Has the new Wake County student assignment plan discouraged businesses from coming to the area?
As noted in today's article by Thomas Goldsmith, Raleigh Mayor Nancy McFarlane caused a stir when she raised the issue during the joint meeting of the Wake County Mayors Association and the school board. McFarlane said she is starting to hear that some businesses have second thoughts about coming here.
Harvey Schmitt, president of the Greater Raleigh Chamber of Commerce and a backer of the new choice plan, said he was not aware of any company that has chosen not to relocate to Raleigh because of the school system. Schmitt said that McFarlane was, understandably, reacting to anxiety expressed by constituents in pockets of town where schools are in high demand and overcrowded.
Yevonne Brannon, chairwoman of the Great Schools in Wake Coalition, was skeptical of the Chamber's influence.
"The Chamber is a downtown Raleigh-focused group," Brannon said. "They don't represent the parents. They don't represent the community."
Brannon also denied that Great Schools or its parent group, WakeUp Wake County, influenced McFarlane to speak out Wednesday. Ron McFarlane, the mayor’s husband, was on the board of WakeUp Wake County, in 2011 and is now listed on the group’s non-voting board of advisers.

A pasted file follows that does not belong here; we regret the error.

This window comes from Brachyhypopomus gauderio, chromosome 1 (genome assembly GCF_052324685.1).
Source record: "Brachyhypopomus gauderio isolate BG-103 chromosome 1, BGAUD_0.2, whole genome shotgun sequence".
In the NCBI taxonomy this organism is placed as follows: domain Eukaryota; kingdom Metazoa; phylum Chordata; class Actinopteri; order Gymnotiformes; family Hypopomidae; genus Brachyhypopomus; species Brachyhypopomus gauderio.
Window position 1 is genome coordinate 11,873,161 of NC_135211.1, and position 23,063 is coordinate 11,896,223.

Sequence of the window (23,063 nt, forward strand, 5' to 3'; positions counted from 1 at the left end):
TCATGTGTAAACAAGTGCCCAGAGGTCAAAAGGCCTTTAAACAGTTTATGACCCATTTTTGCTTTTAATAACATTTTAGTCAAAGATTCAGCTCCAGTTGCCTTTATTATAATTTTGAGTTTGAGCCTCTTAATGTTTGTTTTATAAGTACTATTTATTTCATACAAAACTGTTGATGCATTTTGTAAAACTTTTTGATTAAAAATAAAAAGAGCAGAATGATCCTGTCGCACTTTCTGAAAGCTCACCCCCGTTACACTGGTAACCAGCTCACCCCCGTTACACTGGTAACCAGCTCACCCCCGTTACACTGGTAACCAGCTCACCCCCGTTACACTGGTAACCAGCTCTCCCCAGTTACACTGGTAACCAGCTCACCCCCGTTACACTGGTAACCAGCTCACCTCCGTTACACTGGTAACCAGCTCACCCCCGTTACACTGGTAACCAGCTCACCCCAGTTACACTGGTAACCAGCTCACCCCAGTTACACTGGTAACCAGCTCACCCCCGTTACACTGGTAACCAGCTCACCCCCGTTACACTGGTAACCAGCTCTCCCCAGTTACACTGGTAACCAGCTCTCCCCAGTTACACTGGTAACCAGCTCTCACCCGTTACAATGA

“What you’re seeing is the business community finally turning their attention to student assignment and telling the school board and city councils why it won’t work," Brannon said. "It’s flattering to say that it’s because of us.”
McFarlane's public comments caused the Raleigh Regional Association of Realtors, to issue its own statement on Wednesday.
"This is a very complex issue and because we don’t have all the facts at this point, it’s impossible for us to take a position," said the RRAR statement. "However, it is very important to our members, our association and parents in Wake County. We will be keeping a very close eye on the situation.
We are eager to continue working with the school system and will be closely evaluating this as it unfolds. We want to make sure we continue to have an excellent school system and that Wake County remains the growing, dynamic area that we all enjoy."
Brannon is still hoping to persuade the school board to delay implementation for the 2012-13 school year.
“We have a big problem and the sooner that we deal with the problem, the better," Brannon said. "If we wait until the summer it will only get worse.
We’re going to lose so much confidence in the community that it will be a bad situation to ask the public to raise taxes for a school bond. We can’t sit around and wait another year with that much unhappiness in the community.”